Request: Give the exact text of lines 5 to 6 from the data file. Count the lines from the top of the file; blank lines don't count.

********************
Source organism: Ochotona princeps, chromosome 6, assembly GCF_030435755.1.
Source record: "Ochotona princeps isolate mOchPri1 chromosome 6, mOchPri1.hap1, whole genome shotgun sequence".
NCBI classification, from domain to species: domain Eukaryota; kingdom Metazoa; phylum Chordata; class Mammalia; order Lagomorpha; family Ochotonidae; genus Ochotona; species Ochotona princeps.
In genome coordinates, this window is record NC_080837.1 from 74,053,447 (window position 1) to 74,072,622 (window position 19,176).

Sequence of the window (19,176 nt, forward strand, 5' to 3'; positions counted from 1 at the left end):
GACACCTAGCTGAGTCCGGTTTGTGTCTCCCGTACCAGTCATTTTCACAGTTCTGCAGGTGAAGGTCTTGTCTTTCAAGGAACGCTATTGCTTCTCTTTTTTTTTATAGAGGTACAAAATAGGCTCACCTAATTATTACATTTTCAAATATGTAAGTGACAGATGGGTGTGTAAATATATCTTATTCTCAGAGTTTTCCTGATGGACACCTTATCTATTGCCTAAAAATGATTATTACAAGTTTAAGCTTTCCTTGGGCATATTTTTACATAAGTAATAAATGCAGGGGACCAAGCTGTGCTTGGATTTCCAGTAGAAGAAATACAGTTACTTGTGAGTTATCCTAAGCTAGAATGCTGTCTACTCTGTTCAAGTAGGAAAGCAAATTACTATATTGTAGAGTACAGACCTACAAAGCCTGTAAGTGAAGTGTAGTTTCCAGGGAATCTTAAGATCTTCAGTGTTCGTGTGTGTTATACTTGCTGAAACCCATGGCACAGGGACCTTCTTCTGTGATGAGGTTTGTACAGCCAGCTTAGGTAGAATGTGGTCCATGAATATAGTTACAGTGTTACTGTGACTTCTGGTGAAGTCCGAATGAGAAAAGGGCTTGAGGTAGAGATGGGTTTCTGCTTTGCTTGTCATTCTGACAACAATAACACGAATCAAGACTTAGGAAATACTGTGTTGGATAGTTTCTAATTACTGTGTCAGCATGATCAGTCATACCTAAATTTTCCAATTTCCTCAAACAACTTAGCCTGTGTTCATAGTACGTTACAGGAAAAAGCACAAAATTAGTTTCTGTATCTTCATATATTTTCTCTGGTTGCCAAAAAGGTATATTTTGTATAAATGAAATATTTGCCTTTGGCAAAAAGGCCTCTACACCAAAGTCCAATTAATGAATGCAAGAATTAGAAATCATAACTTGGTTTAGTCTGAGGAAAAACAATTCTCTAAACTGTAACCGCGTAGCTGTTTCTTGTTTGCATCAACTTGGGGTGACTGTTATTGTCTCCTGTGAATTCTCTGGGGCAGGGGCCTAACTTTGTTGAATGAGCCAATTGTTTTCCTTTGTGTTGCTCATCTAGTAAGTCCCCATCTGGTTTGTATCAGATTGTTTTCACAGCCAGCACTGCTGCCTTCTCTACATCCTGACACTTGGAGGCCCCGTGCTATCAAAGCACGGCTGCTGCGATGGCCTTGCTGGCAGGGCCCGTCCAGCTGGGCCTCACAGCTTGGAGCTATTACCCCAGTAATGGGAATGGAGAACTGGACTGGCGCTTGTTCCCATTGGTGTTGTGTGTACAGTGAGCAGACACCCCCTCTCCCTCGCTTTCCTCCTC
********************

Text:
Sequence of the window (19,176 nt, forward strand, 5' to 3'; positions counted from 1 at the left end):
GACACCTAGCTGAGTCCGGTTTGTGTCTCCCGTACCAGTCATTTTCACAGTTCTGCAGGTGAAGGTCTTGTCTTTCAAGGAACGCTATTGCTTCTCTTTTTTTTTATAGAGGTACAAAATAGGCTCACCTAATTATTACATTTTCAAATATGTAAGTGACAGATGGGTGTGTAAATATATCTTATTCTCAGAGTTTTCCTGATGGACACCTTATCTATTGCCTAAAAATGATTATTACAAGTTTAAGCTTTCCTTGGGCATATTTTTACATAAGTAATAAATGCAGGGGACCAAGCTGTGCTTGGATTTCCAGTAGAAGAAATACAGTTACTTGTGAGTTATCCTAAGCTAGAATGCTGTCTACTCTGTTCAAGTAGGAAAGCAAATTACTATATTGTAGAGTACAGACCTACAAAGCCTGTAAGTGAAGTGTAGTTTCCAGGGAATCTTAAGATCTTCAGTGTTCGTGTGTGTTATACTTGCTGAAACCCATGGCACAGGGACCTTCTTCTGTGATGAGGTTTGTACAGCCAGCTTAGGTAGAATGTGGTCCATGAATATAGTTACAGTGTTACTGTGACTTCTGGTGAAGTCCGAATGAGAAAAGGGCTTGAGGTAGAGATGGGTTTCTGCTTTGCTTGTCATTCTGACAACAATAACACGAATCAAGACTTAGGAAATACTGTGTTGGATAGTTTCTAATTACTGTGTCAGCATGATCAGTCATACCTAAATTTTCCAATTTCCTCAAACAACTTAGCCTGTGTTCATAGTACGTTACAGGAAAAAGCACAAAATTAGTTTCTGTATCTTCATATATTTTCTCTGGTTGCCAAAAAGGTATATTTTGTATAAATGAAATATTTGCCTTTGGCAAAAAGGCCTCTACACCAAAGTCCAATTAATGAATGCAAGAATTAGAAATCATAACTTGGTTTAGTCTGAGGAAAAACAATTCTCTAAACTGTAACCGCGTAGCTGTTTCTTGTTTGCATCAACTTGGGGTGACTGTTATTGTCTCCTGTGAATTCTCTGGGGCAGGGGCCTAACTTTGTTGAATGAGCCAATTGTTTTCCTTTGTGTTGCTCATCTAGTAAGTCCCCATCTGGTTTGTATCAGATTGTTTTCACAGCCAGCACTGCTGCCTTCTCTACATCCTGACACTTGGAGGCCCCGTGCTATCAAAGCACGGCTGCTGCGATGGCCTTGCTGGCAGGGCCCGTCCAGCTGGGCCTCACAGCTTGGAGCTATTACCCCAGTAATGGGAATGGAGAACTGGACTGGCGCTTGTTCCCATTGGTGTTGTGTGTACAGTGAGCAGACACCCCCTCTCCCTCGCTTTCCTCCTC